What’s on Your New Year’s Eve Playlist?

Looking for something fun to fill your New Year’s Eve playlist? How about something from the Postmodern Jukebox?

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What’s a Postmodern Jukebox, you say.

According to The Huffington Post, Scott Bradlee & Postmodern Jukebox broke out in 2013.  Scott Bradlee is the creator of the viral phenomenon Postmodern Jukebox, a diverse group of musicians who have turned Ke$ha into country, given Justin Bieber a bit of swing and most recently garnered praise — and more than 4.3 million views, as of this writing — for replacing Miley Cyrus’ twerking with some classic doo wop.”

Still confused? Here’s Scott Bradlee & PMJ on TED.

I stumbled upon the Postmodern Jukebox while scrolling through Google Play for something new, which used to take me hours flipping through record bins at local Sam Goody’s or Sound of Market record stores. I was immediately hooked.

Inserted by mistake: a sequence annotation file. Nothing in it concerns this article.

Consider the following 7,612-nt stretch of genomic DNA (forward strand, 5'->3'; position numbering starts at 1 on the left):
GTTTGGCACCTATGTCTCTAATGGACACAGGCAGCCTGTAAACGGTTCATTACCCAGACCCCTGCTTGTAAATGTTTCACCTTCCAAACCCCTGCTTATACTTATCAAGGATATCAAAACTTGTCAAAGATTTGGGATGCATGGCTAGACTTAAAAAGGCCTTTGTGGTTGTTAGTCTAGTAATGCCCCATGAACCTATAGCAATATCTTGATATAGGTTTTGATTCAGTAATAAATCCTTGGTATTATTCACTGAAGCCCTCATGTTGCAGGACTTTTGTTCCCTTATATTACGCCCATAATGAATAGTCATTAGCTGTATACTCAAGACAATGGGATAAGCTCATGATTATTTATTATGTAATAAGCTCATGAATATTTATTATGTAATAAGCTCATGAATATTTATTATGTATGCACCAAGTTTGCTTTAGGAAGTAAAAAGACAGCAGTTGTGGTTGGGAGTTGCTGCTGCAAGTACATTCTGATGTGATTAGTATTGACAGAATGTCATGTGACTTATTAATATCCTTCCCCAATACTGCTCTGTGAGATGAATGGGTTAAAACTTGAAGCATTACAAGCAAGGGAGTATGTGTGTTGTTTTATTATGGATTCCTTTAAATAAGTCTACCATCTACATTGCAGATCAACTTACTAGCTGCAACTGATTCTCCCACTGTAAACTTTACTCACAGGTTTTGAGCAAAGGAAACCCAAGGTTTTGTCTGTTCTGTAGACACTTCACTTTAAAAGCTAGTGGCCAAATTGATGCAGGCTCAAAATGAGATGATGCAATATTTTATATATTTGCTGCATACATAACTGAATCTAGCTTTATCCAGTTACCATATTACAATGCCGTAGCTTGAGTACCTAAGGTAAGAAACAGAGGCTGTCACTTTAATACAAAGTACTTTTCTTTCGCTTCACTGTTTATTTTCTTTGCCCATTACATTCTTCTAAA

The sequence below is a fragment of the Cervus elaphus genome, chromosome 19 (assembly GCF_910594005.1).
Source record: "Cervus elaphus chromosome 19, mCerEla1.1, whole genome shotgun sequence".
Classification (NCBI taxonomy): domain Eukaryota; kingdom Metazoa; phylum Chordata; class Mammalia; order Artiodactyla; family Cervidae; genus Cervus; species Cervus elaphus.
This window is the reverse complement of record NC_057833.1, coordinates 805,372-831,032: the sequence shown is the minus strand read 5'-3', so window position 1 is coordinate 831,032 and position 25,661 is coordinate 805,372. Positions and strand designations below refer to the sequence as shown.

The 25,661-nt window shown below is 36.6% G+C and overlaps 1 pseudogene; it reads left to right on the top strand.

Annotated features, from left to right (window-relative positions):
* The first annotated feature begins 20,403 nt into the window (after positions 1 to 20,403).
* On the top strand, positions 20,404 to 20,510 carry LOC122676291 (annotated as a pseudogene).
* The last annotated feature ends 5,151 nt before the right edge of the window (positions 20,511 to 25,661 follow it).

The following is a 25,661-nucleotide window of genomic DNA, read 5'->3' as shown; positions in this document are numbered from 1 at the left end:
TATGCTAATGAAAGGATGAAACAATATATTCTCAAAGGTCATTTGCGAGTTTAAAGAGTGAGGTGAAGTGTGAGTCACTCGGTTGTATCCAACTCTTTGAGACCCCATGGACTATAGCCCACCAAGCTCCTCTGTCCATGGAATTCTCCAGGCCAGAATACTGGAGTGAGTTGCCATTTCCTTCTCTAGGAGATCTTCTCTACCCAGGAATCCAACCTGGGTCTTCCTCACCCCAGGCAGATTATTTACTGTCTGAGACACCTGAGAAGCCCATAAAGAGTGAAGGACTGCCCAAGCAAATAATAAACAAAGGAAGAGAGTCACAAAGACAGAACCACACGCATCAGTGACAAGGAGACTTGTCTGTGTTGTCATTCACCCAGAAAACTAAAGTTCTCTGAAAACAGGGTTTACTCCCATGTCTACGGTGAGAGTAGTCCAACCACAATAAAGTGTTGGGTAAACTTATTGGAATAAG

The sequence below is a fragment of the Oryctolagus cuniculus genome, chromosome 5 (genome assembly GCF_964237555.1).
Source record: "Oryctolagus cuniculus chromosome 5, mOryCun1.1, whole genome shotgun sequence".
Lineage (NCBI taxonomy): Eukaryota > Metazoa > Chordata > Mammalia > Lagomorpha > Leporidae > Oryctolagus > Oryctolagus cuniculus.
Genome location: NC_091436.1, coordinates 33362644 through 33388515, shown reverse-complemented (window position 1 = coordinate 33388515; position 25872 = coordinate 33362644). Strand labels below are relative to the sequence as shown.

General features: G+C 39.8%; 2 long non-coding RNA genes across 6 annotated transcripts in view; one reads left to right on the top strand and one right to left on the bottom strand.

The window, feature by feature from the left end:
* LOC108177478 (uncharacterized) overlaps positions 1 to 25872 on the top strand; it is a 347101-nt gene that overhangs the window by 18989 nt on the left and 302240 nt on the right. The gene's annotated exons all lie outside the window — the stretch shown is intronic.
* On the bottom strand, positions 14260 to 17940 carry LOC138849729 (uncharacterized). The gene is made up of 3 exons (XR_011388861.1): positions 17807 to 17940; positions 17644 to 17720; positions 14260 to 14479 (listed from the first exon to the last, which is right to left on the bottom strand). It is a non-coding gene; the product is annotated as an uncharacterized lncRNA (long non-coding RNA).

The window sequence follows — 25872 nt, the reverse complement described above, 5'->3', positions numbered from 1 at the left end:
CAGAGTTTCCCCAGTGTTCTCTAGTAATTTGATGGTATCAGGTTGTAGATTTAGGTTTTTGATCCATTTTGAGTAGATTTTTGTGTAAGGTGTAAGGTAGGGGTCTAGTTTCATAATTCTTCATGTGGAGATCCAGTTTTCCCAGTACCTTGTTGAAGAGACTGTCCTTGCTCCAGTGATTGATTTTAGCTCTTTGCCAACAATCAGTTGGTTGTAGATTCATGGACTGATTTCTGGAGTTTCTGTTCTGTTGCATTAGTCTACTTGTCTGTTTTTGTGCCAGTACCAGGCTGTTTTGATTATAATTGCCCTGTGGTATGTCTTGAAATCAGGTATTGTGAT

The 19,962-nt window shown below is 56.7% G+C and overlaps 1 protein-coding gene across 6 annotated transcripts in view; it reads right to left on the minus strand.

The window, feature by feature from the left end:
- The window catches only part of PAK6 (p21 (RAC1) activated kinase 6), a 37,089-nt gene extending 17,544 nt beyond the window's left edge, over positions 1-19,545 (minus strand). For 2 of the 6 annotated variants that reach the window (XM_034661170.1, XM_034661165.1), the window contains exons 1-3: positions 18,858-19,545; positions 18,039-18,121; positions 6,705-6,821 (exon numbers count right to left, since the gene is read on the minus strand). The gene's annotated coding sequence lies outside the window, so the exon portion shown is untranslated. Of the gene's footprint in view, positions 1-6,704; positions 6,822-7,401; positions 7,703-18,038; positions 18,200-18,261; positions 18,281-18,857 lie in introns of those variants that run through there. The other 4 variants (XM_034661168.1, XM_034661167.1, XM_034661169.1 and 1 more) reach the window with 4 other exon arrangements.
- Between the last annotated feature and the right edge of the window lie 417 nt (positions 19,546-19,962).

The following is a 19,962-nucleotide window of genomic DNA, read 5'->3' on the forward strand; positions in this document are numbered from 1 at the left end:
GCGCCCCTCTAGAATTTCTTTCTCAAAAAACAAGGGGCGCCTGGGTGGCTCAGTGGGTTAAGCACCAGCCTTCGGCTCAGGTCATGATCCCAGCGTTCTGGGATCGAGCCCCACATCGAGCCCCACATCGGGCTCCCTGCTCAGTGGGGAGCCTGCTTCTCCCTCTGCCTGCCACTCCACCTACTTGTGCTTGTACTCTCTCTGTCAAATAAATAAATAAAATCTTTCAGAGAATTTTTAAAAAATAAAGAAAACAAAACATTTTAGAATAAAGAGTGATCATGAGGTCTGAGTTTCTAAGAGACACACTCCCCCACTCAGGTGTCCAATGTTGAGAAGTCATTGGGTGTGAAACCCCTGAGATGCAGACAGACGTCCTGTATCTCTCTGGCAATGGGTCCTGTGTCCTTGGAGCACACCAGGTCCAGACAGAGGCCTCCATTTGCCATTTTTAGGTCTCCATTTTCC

The song featured on Google Play that month was a Jazz cover of Meghan Trainor’s “All About That Bass” featuring Kate Davis on lead vocals and bass.

Fun, right?

Of course the first thing I did was create PMJ radio stations on Pandora and Spotify, which is how I first heard their 1950’s ‘sock hop’ style cover of Magic’s “Rude” featuring hyper animated vocalist, Von Smith, with Robyn Adele Anderson and Jen Kipley singing backups. There’s a stunning moment at 2:27 when Von cuts loose. He hits and holds an impressive high note. It’s a little touch that makes this cover worth it.

If you listen closely, you might notice that Von Smith’s voice is reminiscent of 80s Star Search winner, Sam Harris, with whom Von sang a duet in 2010.

Led by Scott Bradlee, the Postmodern Jukebox is a rotating collection of musicians and singers who produce covers of pop songs in various styles of music; such as jazz, swing, doo-wop, and gospel.

One of the things I like about PMJ is their creativity. Their ragtime cover of Carly Rae Jepsen’s “Call Me Maybe”, with Robyn Adele Anderson’s camp vocals, is incredibly fun.

Turning Jason Derulo & Snoop Dogg’s “Wiggle” into a 1920s ‘Broadway’ number takes guts.  But taking the Guns & Roses classic, “Sweet Child O’ Mine” and rearranging it into New Orleans jazz style Mardis Gras anthem was a stroke of genius! Having the remarkable Miche Braden belt out the lyrics doesn’t hurt.